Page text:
Other economic portfolios, such as competition or trade, would also suit the government’s current focus. One can hope that Lord Hill, provided that he is confirmed with the rest of the Commission by the European Parliament, will indeed do well at whatever role he eventually receives. Even so, it’s evident this appointment was predominately based on national politics (avoiding a by-election and placating the Conservatives’ Eurosceptic bloc) rather than achieving Britain’s EU objectives. It’s worth noting that the candidate pool didn’t need to be near limited to sitting politicians in Westminster, as outsiders could have easily brought the skills and qualities needed. Perhaps it is telling of the current state of British politics that apparently no senior figure acceptable to the PM even wanted the job.

The consequences of Britain’s present approach to the EU have been profound. The UK has been isolated and it has served as the centre for opposition and criticism. It has been made an easy scapegoat for the EU’s own institutional shortcomings. As a result, Britain’s interests have not been ensured in important EU decisions. This period of failure dates back a number of years, the fiscal compact incident being another memorable episode. No matter how it’s spun at home, the ‘veto’ was not a success at all for the UK – it was a demonstration that, where the UK does not play its hand well, it can be isolated and everyone else will continue on without it.

A comprehensive EU strategy

What new strategy should the UK deploy then? Put simply, it could all be much better for Britain if it focused more on its diplomacy and relations with its partners. The UK is known for its global diplomatic role and extensive experience in international relations. It needs to bring this high level of applied experience (it is often available but not used) to maximise its interests in the EU. First, the UK government should focus on building sustainable coalitions with member states across policy areas in order to multiply its influence. In order to succeed in the EU, it must be seen to be engaged for the long term, paying attention to the details and willing to compromise now in exchange for support later.

Second, it must work cooperatively with the EU institutions. Since they are endowed with more powers than ever, it’s essential to develop deep high-level relations with them, rather than leaving contact to technocrats and civil servants alone. Third, it needs to encourage a culture of broader public engagement with the EU and its member states. British business, civil society and citizenry are crucial parts of the UK’s relations with the wider EU. These three pillars should form the basis of Britain’s comprehensive EU strategy, which should be complemented by elements such as enhanced digital diplomacy and better success in getting more Britons to work for the EU.

In the rest of Europe, the perception is often that the UK government doesn’t really care about the EU. Considering its importance to Britain, this is presumably not the case. However, the current portrayal of the UK only paying attention to Europe when it wants something is a powerful one. Both to ensure the country’s interests and address this image problem, the government needs to implement the basics of this comprehensive EU strategy.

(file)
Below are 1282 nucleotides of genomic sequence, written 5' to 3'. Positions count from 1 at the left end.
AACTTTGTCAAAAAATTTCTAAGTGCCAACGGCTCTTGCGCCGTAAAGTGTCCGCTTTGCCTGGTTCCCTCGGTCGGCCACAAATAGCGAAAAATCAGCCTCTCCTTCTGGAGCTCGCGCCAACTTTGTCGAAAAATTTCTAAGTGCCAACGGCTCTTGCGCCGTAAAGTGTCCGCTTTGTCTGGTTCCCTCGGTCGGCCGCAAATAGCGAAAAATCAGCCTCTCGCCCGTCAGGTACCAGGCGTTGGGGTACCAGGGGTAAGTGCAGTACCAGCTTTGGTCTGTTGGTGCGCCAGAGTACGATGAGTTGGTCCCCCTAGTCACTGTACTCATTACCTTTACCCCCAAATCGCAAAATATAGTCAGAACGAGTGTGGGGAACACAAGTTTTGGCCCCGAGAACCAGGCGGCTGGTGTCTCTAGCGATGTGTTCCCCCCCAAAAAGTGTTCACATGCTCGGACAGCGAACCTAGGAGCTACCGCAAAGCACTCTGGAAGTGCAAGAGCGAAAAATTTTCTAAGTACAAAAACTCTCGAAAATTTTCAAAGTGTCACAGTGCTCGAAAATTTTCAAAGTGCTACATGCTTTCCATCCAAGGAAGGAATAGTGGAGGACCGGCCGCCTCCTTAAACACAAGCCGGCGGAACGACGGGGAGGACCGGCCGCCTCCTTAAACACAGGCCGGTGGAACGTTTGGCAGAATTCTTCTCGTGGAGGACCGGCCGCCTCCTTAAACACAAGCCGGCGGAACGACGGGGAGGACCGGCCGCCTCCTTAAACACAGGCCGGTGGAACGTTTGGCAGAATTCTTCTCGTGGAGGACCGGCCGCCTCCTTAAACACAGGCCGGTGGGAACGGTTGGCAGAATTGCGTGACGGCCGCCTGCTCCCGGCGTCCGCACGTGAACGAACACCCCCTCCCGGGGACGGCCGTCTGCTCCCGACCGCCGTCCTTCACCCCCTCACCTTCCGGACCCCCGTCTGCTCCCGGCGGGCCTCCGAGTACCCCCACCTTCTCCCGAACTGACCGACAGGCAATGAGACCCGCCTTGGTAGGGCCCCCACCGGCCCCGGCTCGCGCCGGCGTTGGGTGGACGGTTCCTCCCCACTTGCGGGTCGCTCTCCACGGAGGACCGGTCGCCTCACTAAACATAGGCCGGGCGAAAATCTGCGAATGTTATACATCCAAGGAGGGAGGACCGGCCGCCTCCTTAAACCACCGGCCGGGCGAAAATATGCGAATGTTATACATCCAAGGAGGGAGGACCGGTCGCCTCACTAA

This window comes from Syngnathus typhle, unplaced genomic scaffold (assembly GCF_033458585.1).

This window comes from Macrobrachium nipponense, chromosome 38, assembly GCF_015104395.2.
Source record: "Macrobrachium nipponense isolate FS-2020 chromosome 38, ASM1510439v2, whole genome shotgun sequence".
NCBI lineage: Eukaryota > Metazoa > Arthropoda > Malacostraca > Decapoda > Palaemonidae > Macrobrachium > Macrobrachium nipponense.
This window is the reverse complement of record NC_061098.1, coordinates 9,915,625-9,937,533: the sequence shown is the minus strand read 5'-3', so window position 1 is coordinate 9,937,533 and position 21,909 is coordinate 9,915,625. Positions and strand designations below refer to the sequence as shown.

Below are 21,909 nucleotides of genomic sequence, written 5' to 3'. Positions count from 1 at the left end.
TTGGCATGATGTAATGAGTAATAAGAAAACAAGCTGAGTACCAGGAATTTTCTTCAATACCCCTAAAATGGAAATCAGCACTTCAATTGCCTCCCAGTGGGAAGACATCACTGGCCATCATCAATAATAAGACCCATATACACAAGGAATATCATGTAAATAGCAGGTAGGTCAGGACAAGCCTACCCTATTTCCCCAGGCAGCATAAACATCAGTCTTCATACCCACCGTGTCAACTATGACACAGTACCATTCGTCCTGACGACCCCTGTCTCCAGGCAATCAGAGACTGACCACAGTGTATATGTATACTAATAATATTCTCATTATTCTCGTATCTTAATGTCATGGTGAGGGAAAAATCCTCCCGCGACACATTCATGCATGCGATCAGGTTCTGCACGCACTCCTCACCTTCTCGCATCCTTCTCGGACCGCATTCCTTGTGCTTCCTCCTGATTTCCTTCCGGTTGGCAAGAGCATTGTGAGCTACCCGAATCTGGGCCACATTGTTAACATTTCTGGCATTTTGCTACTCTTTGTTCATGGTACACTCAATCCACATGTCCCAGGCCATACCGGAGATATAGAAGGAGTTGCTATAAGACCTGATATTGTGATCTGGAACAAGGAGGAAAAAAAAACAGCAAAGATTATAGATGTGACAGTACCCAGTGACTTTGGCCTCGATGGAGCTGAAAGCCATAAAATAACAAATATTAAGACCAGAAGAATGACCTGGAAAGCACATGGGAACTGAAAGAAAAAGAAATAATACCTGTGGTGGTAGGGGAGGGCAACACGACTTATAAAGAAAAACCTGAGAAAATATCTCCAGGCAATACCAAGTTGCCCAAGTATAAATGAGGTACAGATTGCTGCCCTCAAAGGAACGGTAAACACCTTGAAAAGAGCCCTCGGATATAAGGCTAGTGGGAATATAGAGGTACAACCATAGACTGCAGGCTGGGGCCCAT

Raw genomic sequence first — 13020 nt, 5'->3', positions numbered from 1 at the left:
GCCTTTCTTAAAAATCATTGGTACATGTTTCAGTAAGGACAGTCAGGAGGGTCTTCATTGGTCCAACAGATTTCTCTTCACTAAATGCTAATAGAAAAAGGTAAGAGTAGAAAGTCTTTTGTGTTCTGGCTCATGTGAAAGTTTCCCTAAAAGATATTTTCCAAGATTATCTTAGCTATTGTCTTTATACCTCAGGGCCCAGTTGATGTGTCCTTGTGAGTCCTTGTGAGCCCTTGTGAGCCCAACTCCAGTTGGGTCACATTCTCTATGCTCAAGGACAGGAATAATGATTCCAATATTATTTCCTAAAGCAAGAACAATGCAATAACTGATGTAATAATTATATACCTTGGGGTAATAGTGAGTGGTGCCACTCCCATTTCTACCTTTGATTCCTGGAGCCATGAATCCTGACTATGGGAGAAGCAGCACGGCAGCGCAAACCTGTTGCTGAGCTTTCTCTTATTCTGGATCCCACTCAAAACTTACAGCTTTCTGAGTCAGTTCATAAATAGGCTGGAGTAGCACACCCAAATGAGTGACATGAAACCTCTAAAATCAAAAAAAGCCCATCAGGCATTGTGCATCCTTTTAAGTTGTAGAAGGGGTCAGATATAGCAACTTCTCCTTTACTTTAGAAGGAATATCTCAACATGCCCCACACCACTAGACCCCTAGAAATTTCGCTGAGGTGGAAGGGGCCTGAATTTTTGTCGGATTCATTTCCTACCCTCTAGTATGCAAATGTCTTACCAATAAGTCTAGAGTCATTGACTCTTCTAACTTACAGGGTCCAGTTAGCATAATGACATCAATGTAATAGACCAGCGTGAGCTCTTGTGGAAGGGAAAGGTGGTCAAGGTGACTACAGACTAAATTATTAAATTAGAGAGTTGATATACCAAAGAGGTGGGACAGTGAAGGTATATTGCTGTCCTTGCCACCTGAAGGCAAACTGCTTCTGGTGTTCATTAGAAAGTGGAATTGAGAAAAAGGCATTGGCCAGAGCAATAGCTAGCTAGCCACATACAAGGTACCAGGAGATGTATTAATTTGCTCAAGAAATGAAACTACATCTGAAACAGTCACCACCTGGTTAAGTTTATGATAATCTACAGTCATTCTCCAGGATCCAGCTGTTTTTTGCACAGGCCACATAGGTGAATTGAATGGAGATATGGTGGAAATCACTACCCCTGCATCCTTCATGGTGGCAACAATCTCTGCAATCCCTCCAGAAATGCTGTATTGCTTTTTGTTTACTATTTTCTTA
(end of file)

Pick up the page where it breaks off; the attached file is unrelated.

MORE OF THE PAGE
Even where the UK is hesitant in areas of EU policy direction, it must continue to fully engage with the other member states and the EU institutions. In order to get anywhere in EU decision making, Britain must be focused on every issue all of the time. This is the only way to make friends and allies and to get deals done. It requires dedication from the highest levels of government – which is unquestionably time-consuming – but the results are much more likely to be positive.

National politicians will of course care about national politics first. However, having a truly constructive, rather than abrasive, relationship with EU partners is essential to getting anything done in Europe. The UK government has potential allies on many issues important to it, including on reforms to how the EU works. Britain, though, is not going to get much of anything if it continues the way it has. The UK must show itself to be a committed and engaged partner (whether or not Britain has an EU referendum) – that is the only way it can hope to ensure its interests in the EU. It just so happens that, if it does so, it’s very likely to achieve a Europe it can live with.

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Note: This article is provided by our sister site, British Politics and Policy at LSE, and gives the views of the author, and not the position of EUROPP – European Politics and Policy, nor of the London School of Economics. Feature image credit: European Parliament (CC-BY-SA-ND-NC-3.0)

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About the author

Anthony Salamone – University of Edinburgh
Anthony Salamone is an incoming PhD candidate in British and EU politics at the University of Edinburgh. His research interests include European integration, UK devolution and comparative politics. He is the author of Britain’s Europe, a weekly blog on British-EU politics and he tweets @AMSalamone